For years, I couldn’t figure out why the children of Israel chose a golden calf as an idol. I thought they were turning their backs on God — whose deliverance and great works they had seen firsthand — for a ridiculous statue. A calf? Underage livestock? How can that represent anything of value compared to the God who overcame the power of Egypt?
A teacher recently pointed out to me that the key to this is the greatest commandment, the beginning of the Law that Moses received: the phrase Jesus quoted from Deuteronomy 6:4 (NIV): “Hear, O Israel: The LORD our God, the LORD is one.”
Israel had come out of Egypt, a culture with many gods, such as Ra, Set and Anubis, many of which were represented by animals — maybe thus the calf. Maybe they weren’t thinking of turning away and trading God the deliverer for another god but, rather, trying to “add on” another god, in the style of their Egyptian captors: an “extra” god to get them a little farther along, to give a little extra power, maybe extra comfort.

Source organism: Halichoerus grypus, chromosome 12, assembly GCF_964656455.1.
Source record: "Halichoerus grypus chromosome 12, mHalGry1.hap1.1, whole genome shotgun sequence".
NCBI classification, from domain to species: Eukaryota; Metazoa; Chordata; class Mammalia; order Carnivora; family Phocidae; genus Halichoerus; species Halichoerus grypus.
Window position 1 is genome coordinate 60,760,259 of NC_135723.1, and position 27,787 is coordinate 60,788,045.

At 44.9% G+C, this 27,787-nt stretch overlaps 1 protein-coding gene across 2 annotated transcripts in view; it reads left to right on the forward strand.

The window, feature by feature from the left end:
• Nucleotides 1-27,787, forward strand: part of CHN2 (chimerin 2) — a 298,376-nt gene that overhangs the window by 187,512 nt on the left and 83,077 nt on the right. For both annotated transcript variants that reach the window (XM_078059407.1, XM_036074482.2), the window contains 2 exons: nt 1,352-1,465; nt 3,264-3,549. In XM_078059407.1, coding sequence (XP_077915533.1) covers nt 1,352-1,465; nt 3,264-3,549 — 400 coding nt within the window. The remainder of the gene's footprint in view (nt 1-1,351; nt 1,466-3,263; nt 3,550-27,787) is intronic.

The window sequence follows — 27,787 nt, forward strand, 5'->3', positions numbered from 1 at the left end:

Few if any of us would trade Jesus outright for any other god, and so idolatry may not seem like a big concern. But we are often tempted to seek something extra. When hurting, when frustrated, when filled with desire for something out of reach: At those times, do we seek to be satisfied with Jesus, or try to find something else, something additional, to gain satisfaction — an “add on” to provide some extra bit of comfort or happiness?
Jesus repeats to us: “Hear, O Israel: The Lord our God, the Lord is one. Love the Lord your God with all your heart and with all your soul and with all your mind and with all your strength” (Mark 12:29-30, NIV).
Paul writes that Jesus spoke to him saying “My grace is sufficient for you, for my power is made perfect in weakness” (2 Cor. 12:9, NIV). He is sufficient, he is enough, he is all we need.